Unlike positive pay, where the company only reviews the exceptions, reverse positive pay requires a review of all items presented for payment on the previous day. The list is sent by the bank the morning after and there’s a decision period for when the denials need to be submitted. Any non-decision items will be automatically paid at the end of the decision period.


Reverse positive pay has benefits and drawbacks. It can be used to detect fraudulent spending activity and zombie spend that won’t be visible to the bank in a traditional positive pay system. On the downside, it requires more resources and daily vigilance by the company. Reverse positive pay is also not as reliable as positive pay, but it is cheaper.      


Why you need more than just positive pay


It would be nice if we could simply issue startup corporate cards to all businesses and eliminate check writing completely, but that’s not how the world works. Clients often like to pay by check. Vendors sometimes require that they get paid by check. Landlords and lease agents like to have paper or digital checks for record keeping purposes.


Positive pay and reverse positive pay are useful tools for preventing check fraud, but neither of them can be counted on as foolproof. To help support both positive pay and reverse positive pay, companies should have a robust fraud protection system in place. This system should include tools that monitor check payments, credit card spending, expense reimbursement, and billing activities.  

The Ramp team is comprised of subject matter experts who are dedicated to helping businesses of all sizes work smarter and faster.


How Crossbeam saved $10K+ with Ramp Price Intelligence

“Right now, I text a group of colleagues and search online—but being able to know within a 5% variance that we are solid on pricing? That gives me peace of mind."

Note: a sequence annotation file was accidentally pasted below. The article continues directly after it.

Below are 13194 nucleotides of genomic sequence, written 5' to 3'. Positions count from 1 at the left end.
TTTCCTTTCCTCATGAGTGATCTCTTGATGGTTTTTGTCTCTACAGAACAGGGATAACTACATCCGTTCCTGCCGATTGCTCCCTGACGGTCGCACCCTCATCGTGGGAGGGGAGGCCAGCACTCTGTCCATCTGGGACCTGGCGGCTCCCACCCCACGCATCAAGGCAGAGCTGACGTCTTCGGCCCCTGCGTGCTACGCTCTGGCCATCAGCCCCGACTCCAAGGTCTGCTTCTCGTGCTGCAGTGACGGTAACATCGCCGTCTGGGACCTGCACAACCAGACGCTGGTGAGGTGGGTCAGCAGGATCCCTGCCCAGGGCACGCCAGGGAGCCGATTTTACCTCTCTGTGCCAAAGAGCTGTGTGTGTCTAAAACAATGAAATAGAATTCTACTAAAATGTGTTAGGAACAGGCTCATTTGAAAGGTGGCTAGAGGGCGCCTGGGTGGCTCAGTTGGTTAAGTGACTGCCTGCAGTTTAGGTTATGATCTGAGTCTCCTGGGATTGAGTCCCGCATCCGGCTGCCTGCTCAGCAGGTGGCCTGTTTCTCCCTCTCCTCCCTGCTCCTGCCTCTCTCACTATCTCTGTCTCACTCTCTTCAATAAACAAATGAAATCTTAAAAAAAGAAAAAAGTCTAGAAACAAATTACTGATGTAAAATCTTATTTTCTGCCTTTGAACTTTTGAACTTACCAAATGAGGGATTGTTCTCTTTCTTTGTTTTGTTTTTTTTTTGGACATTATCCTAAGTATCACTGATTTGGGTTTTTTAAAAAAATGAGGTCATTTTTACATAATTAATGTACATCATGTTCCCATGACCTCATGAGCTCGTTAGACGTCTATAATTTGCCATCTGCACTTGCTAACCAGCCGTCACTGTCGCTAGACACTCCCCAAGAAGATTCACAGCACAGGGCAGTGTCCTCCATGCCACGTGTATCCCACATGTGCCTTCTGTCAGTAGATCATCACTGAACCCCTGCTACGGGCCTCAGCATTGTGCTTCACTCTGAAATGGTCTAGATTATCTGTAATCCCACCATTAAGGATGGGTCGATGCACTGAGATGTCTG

Matt Dougherty, Senior Director of Finance, Crossbeam

How Clearbit closed the books >60% faster with Ramp + NetSuite

“Before Ramp, our month-end close took approximately 10 days. Now it takes three to four days—it's unbelievable.”
Kay Coolican, Accounting Manager, Clearbit

How Ramp helped Webflow lay a foundation for sustained growth

“This product allows us to enable our employees to be full-time right away, Ramp allows us to onboard people quicker, it allows us to get them the tools they need, which in many cases they need to be able to spend in order to grow.”
Ivan Makarov

How Candid expanded internationally with Ramp

“Ramp found over $250,000 in savings right out of the gate. That is far more valuable than any points program.”
Nick Greenfield, CEO, Candid

How FirstBlood’s switch to Ramp sped up their monthly close

“If I code one transaction with a certain vendor, Ramp knows. It makes suggestions based on past transactions. It just works.”
Kyle Potter, CFO, FirstBlood

How Elementus overhauled its spend management with Ramp

“The fact that I can have an expense, match it with a receipt immediately, upload it, and then integrate it into QuickBooks is a godsend.”
Matt Austin, Vice President of Operations, Elementus

How Eight Sleep consolidated their finance stack and launched a new product with Ramp

“Identifying the invoice, finding it in Ramp Bill Pay, and flexing it from there, takes all of one minute…it’s only a few clicks and you’re done.”
Irish Rose, Controller, Eight Sleep